There are a number of sketchy ways for you to optimize your website, each one that can cause your site to be penalized by the search engines. Practice any one of these with consistency and you may find your site invisible in Google, controller of approximately 70 percent of all search engine traffic. Naughty or “black hat” SEO practices should be avoided; we name seven egregious examples here.
1. Link Commerce. Search engines, especially Google, value websites based on a number of reputation factors including the sites that link to it. The quantity and quality of links can raise a website’s visibility tremendously.
Links pass PageRank, a Google method for ranking web pages. Links that pass PageRank are in violation of Google’s Webmaster Guidelines and can adversely effect that site’s ranking in the search results.
Google does permit you to sell links as part of your advertising strategy, but not for helping others game their PageRank position. To avoid being penalized by Google, you’ll want to add a “no follow” attribute to the link tag. Google states that you can also redirect “…the links to an intermediate pages that is blocked from search engines with a robots.txt file.
2. Link Exchange. The difference between link commerce and link exchange seems, on the surface, to be small. With the former, money is exchanged between two parties; with the latter, no money changes hands, just links.
The problem with link exchanges is that they’re typically done to impart PageRank artificially. Google calls these practices “link schemes” and may penalize your site accordingly. Links that Google deems as intending to manipulate PageRank, including links to bad neighborhoods or known spam sites and are used in excess, can cause your site to take a hit. Avoid reciprocal linking that appears unnaturally such as a list of blogs that you follow in your sidebar.
3. Barter Deals. Some webmasters create complex linking strategies that they think won’t catch the attention of search engines. These strategies are sometimes embraced by small time web managers and, surprisingly, have been used by large companies too.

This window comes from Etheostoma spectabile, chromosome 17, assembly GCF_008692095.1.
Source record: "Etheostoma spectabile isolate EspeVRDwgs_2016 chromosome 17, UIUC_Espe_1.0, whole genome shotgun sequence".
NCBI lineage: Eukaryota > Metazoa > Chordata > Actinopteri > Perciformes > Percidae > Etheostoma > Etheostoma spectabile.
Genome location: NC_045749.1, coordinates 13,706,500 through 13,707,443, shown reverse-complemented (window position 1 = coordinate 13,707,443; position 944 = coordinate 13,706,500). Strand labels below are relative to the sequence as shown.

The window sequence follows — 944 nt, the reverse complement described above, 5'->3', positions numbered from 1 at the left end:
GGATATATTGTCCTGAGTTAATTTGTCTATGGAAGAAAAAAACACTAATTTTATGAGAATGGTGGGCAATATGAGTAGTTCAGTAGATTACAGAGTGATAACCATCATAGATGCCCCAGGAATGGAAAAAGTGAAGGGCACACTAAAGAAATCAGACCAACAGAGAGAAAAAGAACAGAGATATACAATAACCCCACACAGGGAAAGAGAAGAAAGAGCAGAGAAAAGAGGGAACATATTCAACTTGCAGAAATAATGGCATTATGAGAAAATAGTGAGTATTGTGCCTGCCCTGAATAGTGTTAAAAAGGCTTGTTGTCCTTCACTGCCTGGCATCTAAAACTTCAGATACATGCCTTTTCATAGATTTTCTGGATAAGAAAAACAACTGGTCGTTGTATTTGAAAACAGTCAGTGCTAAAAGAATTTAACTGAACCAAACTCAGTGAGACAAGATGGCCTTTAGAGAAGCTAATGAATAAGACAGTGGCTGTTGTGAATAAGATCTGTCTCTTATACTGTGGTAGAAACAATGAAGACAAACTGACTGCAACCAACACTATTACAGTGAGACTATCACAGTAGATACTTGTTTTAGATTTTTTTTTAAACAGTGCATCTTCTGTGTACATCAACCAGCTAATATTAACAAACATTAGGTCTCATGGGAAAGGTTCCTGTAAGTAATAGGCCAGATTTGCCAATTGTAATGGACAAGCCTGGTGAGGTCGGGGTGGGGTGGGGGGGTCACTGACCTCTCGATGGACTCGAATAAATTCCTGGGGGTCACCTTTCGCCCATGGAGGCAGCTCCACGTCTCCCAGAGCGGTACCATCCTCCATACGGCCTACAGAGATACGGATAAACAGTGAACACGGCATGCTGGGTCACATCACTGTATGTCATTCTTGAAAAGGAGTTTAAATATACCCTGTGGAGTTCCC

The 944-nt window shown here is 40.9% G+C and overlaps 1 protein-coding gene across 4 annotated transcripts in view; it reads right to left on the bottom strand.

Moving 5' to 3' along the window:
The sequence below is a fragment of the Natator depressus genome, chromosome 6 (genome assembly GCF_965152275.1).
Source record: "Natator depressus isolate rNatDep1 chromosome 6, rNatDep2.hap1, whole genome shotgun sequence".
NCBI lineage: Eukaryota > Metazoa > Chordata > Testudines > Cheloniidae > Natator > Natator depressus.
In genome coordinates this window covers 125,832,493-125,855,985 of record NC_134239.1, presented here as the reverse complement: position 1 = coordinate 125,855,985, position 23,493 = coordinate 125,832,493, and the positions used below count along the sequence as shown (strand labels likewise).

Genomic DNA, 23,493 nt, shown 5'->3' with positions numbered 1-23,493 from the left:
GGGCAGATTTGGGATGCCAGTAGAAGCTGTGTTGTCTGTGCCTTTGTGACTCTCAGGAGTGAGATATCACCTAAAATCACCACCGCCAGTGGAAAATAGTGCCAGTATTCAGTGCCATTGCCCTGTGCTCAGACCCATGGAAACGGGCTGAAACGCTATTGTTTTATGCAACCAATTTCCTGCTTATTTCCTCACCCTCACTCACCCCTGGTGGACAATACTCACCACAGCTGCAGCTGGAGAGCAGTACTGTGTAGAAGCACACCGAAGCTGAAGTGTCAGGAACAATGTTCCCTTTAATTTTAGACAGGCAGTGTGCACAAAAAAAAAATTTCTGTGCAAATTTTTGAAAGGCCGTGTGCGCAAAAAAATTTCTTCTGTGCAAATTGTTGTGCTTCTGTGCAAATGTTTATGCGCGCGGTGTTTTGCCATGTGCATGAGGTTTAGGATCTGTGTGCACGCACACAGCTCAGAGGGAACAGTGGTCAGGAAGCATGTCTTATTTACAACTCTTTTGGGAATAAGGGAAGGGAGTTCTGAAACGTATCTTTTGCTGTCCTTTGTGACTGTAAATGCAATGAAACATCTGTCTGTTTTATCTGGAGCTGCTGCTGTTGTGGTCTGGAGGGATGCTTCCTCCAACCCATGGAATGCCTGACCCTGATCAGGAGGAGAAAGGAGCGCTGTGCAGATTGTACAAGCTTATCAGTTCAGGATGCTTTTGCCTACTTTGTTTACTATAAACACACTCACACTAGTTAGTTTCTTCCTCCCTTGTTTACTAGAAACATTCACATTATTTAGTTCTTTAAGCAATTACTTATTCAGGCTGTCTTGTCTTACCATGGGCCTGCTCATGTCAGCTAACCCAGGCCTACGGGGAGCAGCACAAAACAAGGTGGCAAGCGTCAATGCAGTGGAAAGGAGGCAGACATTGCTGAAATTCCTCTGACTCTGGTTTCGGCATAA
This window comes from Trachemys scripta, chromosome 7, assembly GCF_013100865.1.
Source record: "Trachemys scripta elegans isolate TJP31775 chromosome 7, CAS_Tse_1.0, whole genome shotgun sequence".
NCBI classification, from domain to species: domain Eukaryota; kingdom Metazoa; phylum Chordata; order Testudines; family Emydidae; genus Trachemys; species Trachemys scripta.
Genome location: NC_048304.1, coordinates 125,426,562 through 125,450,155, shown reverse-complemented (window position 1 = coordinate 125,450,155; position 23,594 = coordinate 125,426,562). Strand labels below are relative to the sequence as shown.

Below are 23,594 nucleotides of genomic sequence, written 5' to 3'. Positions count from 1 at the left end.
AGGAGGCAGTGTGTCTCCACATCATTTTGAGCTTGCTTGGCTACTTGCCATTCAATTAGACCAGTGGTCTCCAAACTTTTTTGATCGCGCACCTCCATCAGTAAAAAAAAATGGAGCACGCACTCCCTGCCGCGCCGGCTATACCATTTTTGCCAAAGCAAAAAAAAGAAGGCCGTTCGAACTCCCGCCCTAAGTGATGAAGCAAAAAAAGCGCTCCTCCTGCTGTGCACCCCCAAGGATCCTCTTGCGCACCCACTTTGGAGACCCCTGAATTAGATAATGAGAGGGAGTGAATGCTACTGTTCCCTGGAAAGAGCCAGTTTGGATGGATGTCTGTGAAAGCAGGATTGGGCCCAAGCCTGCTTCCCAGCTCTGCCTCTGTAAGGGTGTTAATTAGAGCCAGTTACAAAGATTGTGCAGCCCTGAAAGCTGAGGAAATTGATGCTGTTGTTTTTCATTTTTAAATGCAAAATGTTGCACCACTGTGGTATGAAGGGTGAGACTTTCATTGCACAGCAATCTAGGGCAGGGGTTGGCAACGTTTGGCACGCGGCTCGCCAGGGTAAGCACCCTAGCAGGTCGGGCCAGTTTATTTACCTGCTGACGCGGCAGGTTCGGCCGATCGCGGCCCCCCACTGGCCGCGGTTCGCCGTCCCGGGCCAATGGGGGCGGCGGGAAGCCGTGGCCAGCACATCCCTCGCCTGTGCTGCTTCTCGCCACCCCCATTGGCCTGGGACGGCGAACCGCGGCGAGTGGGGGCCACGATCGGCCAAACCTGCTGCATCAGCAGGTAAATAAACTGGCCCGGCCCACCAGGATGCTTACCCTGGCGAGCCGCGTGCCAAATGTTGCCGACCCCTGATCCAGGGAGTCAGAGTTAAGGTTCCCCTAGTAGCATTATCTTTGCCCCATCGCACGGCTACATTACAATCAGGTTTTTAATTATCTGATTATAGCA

Let’s take the example of J.C. Penney. In February 2011, the New York Times exposed a practice where the giant retailer was finishing atop of the search engine results pages in searches for words such as “furniture” and “home decor.” They also finished atop for specific keywords and phrases such as “grommet top curtains” and “Samsonite carry on luggage,” the latter beating even Samsonite.com. Turns out that Penney’s search engine company was buying links to push the retailer up to the top of the SERPs. The Times article prompted Google to intervene, effectively burying numerous SERP results for the retailer. Overstock.com employed a similar strategy, but bartered links in exchange for discounts on its site.
4. Doorway Pages. Creating pages to take users from one page to another is a doorway page. Such pages are largely frowned upon, but not always for reasons that you might imagine.
Doorway pages are allowed, but they must contain useful and original content. Moreover, those pages should be filled with “rich information” and contain the usual relevant keywords that is related to your content. Be mindful, however, that pages that contain scraped or automatic generated material will be penalized. Employing sneaky redirects on these pages will have you courting Google’s wrath.
5. Page Swapping. You get a page to naturally rank high in the SERPs, but then you get the idea to change the content completely, perhaps placing a sales or affiliate page in its place.
Certainly, you can and should update your page content when the information changes or more relevant news can be shared. But, those changes must be related to the content it got ranked for and never four new content that is unrelated.
6. Mirrored Content. The search engines prize unique, interesting and well written content. This makes for pages that can rank quite well and raise the visibility of your website.
Sites that make use of mirrored content, material that is found elsewhere on the Internet, can be devalued. Those great articles you found on an article directory may appear on several other websites, effectively diminishing the value of your pages. Avoid spun articles too — material that has been changed slightly to appear unique. Search engine sophistication can pick up subtle variations of text too.
7. Keyword Stuffing. The more you use keywords, the better…right? Wrong. Keywords should appear naturally within your articles or content — a good rule of thumb is one for every 100 words of text written.
It also goes without saying that you avoid placing your keywords at the bottom of your page and either changing the color of the text to make it look invisible or using a smaller font. You’ll get Google-slapped for employing a black hat SEO practice and will have to beg the search engines to reinstate your site once you remedy the problem.
We just went over seven black hat SEO practices, including some of the more obvious ones that are used less often today. White hat SEO practices include guest blogging, using keywords in your headers, making use of meta tags, employing natural link baiting, and making use of relevant press releases. Each of these practices are considered legitimate and can help your website thrive online when embraced in accordance with webmaster guidelines.